More than a year after the Squamish First Nation revealed plans to build a new neighborhood with up to 6,000 units along False Creek in Vancouver, Sen̓áḵw will finally get to break ground—and will gain an office building, bringing the total number of new towers to 12.
As The Globe and Mail revealed yesterday, Sen̓áḵw, which Squamish Nation members approved in December of 2019, will finally break ground later this year. The $3 billion development will span 11.6 acres and is set to be the largest development in Canada on First Nations land, a fact that also means the project wasn’t subject to Vancouver’s typical regulatory process.
The 12 towers, up from 11, will range in height from 17 to a whopping 59 stories, will bring 6,000 new residential units, most of them market-rate rentals and at least 10 percent designated as condos (possibly much more), to Vancouver, a city in which more (relatively affordable rental) housing is sorely needed. The latest addition to the project is a new office tower, which the Squamish Nation and developer Westbank (the two are co-developing Sen̓áḵw in a 50-50 partnership) anticipate will be filled by the neighborhood’s expected 9,000 new residents.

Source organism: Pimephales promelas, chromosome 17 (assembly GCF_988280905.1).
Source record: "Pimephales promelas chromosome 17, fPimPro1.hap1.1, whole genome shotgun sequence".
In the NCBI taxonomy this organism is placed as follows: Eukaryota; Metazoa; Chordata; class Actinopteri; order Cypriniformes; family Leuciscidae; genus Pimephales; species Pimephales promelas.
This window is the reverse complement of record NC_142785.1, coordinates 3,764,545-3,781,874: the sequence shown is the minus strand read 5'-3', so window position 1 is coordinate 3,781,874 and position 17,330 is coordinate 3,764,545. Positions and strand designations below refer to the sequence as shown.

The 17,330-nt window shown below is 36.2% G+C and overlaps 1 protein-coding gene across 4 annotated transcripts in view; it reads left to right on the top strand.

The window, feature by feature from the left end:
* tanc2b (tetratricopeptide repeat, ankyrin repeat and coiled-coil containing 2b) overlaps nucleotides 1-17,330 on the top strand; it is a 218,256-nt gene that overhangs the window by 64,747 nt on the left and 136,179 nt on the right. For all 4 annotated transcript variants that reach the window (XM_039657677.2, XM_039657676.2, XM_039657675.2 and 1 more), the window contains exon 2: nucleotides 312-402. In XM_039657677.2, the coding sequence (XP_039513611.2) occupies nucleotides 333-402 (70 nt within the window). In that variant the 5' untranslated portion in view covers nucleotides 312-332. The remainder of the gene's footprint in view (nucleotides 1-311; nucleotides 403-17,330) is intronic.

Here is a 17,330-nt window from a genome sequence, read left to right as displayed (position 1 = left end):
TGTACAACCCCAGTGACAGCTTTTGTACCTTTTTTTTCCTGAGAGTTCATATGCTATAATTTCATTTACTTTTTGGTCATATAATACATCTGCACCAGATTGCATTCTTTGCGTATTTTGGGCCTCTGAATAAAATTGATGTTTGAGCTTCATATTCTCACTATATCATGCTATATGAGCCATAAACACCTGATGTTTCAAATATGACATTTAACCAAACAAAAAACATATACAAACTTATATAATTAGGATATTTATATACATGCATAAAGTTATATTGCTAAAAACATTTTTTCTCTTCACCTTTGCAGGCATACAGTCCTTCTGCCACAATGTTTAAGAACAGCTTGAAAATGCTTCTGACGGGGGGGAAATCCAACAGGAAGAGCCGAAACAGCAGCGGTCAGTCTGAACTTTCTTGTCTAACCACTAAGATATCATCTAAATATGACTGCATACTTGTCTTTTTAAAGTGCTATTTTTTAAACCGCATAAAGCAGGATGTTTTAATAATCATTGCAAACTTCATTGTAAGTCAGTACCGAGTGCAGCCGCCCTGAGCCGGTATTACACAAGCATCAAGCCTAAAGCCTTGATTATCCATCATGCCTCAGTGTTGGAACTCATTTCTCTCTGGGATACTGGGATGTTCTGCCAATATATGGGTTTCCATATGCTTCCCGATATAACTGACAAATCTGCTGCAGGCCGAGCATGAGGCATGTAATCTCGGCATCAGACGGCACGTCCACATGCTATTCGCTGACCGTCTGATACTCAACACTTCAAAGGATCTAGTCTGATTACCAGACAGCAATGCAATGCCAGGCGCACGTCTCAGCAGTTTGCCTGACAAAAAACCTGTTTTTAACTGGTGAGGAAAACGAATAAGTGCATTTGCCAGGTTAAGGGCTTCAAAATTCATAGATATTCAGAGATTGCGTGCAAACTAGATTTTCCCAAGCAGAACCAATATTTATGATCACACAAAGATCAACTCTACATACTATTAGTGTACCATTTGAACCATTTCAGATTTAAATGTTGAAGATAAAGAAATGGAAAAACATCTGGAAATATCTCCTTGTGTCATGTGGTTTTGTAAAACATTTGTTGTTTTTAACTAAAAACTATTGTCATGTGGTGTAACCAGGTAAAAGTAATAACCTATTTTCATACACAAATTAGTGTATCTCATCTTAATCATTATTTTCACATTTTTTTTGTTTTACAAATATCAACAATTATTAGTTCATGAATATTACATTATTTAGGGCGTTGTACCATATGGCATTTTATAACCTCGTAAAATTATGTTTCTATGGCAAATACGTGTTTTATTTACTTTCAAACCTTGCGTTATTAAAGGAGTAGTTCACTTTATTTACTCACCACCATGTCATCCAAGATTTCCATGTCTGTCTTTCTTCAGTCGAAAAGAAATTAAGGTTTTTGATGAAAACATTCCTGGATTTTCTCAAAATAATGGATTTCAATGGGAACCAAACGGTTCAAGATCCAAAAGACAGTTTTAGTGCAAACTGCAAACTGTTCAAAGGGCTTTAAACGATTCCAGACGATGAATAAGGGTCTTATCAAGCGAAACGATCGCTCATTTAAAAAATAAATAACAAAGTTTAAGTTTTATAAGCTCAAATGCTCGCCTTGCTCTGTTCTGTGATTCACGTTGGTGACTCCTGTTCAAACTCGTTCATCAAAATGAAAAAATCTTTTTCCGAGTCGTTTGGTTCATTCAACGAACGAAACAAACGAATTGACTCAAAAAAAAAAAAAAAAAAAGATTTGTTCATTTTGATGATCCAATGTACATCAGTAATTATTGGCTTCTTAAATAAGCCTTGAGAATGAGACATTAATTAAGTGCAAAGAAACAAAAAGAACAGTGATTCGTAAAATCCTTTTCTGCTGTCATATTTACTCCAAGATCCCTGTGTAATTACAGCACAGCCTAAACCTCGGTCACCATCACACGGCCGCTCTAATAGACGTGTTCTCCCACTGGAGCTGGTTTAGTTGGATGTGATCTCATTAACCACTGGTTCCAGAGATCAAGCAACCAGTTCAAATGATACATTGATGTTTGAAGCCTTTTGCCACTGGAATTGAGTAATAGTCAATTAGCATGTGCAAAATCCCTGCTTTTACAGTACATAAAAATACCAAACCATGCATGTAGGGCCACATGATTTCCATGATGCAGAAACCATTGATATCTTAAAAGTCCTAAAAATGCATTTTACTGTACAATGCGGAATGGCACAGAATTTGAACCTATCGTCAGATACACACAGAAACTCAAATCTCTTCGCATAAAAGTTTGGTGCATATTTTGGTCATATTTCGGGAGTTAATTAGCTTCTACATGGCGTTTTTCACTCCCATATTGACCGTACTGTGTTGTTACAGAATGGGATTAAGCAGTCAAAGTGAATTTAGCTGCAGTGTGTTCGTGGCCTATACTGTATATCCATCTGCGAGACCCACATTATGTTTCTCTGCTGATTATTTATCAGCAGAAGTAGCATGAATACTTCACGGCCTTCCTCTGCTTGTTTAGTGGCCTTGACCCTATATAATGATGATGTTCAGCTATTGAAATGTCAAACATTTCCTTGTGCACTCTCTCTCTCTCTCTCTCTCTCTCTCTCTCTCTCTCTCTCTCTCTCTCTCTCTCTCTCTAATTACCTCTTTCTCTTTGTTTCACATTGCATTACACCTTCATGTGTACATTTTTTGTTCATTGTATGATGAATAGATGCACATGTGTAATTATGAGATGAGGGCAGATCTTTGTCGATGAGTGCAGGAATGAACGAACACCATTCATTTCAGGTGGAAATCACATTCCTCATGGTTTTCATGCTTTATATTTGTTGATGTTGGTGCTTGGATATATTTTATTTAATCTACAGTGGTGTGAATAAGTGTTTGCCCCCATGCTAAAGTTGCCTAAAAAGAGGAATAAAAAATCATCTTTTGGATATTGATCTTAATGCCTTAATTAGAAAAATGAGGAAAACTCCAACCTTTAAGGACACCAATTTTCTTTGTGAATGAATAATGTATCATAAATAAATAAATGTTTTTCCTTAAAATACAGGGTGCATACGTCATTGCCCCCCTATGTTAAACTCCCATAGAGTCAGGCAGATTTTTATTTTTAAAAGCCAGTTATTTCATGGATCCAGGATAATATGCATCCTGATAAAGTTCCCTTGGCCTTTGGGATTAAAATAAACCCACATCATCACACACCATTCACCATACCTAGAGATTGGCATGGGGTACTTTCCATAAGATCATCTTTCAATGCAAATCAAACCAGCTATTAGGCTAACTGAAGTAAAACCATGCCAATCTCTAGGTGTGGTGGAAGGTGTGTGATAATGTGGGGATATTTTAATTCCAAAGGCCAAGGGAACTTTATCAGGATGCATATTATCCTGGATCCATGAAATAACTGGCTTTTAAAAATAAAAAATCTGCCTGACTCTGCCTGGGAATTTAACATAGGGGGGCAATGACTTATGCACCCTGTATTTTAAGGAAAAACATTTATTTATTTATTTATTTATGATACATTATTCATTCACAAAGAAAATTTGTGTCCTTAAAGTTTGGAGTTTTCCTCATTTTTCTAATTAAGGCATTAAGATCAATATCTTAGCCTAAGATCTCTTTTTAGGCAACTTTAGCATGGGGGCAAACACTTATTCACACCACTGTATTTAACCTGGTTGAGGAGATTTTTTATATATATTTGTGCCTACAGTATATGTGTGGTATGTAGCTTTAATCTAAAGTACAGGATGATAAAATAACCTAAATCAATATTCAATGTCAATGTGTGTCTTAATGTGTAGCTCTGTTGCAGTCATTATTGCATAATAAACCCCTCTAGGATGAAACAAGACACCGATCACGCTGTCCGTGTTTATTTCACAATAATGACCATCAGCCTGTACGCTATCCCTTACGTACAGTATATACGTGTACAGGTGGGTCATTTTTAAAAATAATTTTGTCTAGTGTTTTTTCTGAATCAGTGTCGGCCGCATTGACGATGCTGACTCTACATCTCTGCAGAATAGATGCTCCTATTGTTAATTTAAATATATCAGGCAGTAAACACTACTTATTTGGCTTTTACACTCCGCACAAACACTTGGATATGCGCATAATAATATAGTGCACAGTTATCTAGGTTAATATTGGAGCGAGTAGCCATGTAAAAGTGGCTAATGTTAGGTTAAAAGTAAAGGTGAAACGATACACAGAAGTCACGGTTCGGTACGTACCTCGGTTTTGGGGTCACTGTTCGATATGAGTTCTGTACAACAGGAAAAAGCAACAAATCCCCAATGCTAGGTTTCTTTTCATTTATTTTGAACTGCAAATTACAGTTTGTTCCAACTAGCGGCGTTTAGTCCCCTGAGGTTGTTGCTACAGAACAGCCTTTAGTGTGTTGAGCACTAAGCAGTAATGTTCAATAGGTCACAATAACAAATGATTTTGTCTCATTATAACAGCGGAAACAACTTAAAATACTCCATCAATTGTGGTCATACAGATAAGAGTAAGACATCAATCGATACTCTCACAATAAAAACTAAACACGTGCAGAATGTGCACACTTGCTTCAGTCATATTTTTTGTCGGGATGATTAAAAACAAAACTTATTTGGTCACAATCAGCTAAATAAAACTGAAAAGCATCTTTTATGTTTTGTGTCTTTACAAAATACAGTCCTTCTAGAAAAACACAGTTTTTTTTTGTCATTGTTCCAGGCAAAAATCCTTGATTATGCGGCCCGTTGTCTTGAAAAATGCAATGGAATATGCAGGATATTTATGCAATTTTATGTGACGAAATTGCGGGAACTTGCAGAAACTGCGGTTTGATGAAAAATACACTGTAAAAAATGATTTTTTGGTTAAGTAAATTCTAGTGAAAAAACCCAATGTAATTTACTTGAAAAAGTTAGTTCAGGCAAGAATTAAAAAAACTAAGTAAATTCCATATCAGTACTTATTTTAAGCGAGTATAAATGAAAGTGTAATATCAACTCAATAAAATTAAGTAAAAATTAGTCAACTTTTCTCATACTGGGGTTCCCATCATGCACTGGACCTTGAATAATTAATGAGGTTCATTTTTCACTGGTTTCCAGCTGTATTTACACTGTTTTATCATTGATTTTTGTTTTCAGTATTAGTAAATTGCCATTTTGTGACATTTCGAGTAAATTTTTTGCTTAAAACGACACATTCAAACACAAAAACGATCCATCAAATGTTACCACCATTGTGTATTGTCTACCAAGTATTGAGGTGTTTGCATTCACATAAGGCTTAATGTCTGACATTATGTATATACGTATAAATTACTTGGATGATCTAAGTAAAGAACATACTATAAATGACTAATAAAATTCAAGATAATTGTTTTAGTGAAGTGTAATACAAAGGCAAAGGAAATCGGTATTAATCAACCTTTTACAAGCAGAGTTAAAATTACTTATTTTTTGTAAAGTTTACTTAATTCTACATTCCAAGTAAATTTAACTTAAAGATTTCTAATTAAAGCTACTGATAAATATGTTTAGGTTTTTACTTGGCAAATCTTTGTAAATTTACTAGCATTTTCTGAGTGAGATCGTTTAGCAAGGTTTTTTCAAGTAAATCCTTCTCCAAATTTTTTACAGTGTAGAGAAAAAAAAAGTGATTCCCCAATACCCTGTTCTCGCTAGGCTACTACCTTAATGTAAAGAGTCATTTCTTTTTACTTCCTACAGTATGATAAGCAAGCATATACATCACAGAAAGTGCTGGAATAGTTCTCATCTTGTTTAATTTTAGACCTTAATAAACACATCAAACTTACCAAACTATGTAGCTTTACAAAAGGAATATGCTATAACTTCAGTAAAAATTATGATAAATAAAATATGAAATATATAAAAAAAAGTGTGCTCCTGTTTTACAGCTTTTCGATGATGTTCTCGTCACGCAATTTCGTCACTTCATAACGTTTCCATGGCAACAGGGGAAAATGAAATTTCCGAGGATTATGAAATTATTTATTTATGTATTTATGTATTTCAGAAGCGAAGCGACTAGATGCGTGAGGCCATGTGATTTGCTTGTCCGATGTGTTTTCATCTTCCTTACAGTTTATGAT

The buildings themselves, which are being designed by Vancouver’s Revery Architecture, have also undergone something of a major change. When AN first covered the project in 2019, the plan was for the towers to be heavily adorned in jutting balconies and vertical fins, wrapped in concrete embossed with Indigenous art; the most recent renderings depict a more refined and unified design aesthetic, with exterior screens wrapping the balconies to create a sleeker look and the undulating waves of fins slightly toned down. The screens themselves will be decorated with Squamish imagery and serve to reduce incoming sunlight. A gateway welcoming visitors, to be designed by a yet-unchosen Indigenous artist, will also be erected on the Sen̓áḵw side of Vancouver’s Burrard Bridge.
According to the Globe and Mail, the 4-million-square-foot project will only occupy about 10 percent of the total site; the designers are, in their own words, trying to reinterpret the (some would say failed) “towers in the park” concept. Rather than blanketing the streets with retail, the towers will all be joined by landscaped plazas and open green spaces, and restaurants, stores, and the 6,000-bike and e-bike garage (car parking will be kept to a minimum and discouraged) will all be located in an underground level accessible via ramp. A future rapid transit terminal that would link bus and light rail service via the bridge connector is also being planned.
As for the neighborhood’s sustainability bona fides, the Squamish Nation is going all in. Aside from the reliance on pedestrian and bike travel, the neighborhood will reportedly run on a new district-wide low-carbon energy generation network, and the developers are looking into using low-carbon cement for the towers’ concrete.